Enabling Touchless Travel Through Airport Biometrics

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Airports and airlines are increasingly turning to biometrics technologies to facilitate more touchless and seamless passenger journeys. Not only are these technologies key to increasing safety in the skies and improving national security for global governments, they offer benefits to every stakeholder in the commercial aviation ecosystem, and positively impact the passenger experience.

Considering the power of biometrics to revolutionize airport workflows and passenger journeys, it’s no surprise that the technology was the topic of discussion for multiple panels and side sessions at the recent Aviation Festival Asia event.

One of those panels, “How can airports work to make travel touchless, seamless, and safer for all passengers by 2030?” featured multiple airport decision-makers and technology providers talking about how biometrics will reshape the way passengers move through airports and utilize airport services.

We recently had an opportunity to sit down with Steve Robinson, the Managing Director for Asia Pacific at Collins Aerospace, to talk about what goes into a successful airport biometrics program and why touchless travel is so important for airlines, airports, and passengers.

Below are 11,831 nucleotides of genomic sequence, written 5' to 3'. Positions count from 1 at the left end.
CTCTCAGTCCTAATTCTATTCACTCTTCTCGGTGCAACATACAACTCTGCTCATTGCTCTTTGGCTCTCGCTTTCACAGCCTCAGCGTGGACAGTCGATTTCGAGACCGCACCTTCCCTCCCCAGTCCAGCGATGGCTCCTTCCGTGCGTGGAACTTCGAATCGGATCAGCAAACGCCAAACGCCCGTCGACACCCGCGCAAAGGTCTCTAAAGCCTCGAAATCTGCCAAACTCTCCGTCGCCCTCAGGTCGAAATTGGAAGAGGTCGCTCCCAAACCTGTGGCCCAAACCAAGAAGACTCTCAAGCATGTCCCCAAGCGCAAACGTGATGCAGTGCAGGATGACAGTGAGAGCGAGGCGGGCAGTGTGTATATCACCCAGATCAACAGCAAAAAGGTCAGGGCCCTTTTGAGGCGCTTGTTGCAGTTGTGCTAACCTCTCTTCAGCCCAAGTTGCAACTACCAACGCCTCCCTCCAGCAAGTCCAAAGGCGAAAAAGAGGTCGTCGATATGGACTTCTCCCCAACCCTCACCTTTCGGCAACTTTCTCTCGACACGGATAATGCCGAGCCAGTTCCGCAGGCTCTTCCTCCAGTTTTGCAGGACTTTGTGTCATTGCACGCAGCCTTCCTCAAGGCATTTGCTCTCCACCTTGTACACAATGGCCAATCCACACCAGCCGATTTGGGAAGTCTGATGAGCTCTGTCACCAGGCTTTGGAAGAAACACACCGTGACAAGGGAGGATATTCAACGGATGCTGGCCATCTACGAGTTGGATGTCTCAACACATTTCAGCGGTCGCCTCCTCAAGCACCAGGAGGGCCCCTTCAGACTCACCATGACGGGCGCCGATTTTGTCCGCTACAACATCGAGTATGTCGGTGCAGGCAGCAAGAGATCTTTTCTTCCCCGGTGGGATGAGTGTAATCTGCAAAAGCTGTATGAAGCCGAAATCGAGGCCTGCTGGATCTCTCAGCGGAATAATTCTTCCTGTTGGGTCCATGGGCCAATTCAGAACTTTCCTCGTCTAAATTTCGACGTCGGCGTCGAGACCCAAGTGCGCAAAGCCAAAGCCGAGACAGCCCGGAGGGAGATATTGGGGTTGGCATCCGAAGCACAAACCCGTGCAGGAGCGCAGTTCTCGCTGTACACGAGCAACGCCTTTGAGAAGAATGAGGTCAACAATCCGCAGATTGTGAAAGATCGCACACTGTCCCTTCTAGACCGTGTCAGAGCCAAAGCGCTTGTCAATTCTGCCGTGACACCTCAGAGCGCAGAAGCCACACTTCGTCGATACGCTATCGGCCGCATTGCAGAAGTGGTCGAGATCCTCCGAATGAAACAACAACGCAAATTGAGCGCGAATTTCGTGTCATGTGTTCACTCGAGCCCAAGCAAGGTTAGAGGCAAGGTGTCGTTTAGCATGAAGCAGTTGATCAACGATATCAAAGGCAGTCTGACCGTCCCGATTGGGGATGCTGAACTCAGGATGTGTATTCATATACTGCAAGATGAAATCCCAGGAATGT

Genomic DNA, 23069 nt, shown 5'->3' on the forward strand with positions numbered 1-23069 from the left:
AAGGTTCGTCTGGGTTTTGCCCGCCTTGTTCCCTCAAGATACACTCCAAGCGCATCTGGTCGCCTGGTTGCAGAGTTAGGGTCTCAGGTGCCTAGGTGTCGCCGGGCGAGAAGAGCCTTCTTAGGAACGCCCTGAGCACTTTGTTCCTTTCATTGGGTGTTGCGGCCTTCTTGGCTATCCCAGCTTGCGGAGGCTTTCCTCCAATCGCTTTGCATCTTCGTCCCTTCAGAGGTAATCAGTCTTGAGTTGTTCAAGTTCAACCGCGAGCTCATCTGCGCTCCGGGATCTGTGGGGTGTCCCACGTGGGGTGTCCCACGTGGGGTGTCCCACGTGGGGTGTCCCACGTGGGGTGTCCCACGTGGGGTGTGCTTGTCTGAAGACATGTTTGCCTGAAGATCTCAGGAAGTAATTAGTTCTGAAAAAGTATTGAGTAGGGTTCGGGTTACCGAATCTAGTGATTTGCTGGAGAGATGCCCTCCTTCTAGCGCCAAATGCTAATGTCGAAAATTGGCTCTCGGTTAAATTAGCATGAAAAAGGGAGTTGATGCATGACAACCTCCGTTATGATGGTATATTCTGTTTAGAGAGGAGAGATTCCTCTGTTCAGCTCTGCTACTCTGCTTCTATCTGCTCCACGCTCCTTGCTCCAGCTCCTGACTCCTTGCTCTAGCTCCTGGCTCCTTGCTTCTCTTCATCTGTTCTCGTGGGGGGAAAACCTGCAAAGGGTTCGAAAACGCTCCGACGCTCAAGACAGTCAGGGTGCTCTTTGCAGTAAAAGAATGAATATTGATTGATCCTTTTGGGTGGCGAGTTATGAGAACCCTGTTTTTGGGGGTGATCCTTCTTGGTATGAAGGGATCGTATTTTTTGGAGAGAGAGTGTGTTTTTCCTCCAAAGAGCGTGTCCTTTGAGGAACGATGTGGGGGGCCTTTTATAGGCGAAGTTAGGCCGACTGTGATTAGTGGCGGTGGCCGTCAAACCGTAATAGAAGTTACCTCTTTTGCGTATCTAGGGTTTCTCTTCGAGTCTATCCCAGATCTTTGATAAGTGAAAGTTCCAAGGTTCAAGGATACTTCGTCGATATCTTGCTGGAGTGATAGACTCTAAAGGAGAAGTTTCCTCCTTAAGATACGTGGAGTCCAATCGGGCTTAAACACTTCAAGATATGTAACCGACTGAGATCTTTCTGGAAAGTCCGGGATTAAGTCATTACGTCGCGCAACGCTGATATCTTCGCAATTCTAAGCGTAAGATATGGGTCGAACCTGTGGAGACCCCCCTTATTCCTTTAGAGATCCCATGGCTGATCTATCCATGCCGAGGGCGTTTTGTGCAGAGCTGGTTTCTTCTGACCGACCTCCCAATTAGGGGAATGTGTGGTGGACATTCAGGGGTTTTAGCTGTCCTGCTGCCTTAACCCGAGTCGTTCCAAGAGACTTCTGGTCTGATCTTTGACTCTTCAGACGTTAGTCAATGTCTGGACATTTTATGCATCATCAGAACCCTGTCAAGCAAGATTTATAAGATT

Connected Aviation Today (CAT): Why are airports embracing biometrics today? Who benefits from these technologies?

Steve Robinson: There are numerous benefits to embracing biometrics in airports – and those benefits extend to the passengers, the airlines, and the airports themselves.

For the passengers, there is no longer a need to carry around a paper ticket and identification. They don’t have to worry about the hassle of producing documentation every time they interact with a different airline agent or government official – whether that’s airport security or customs personnel.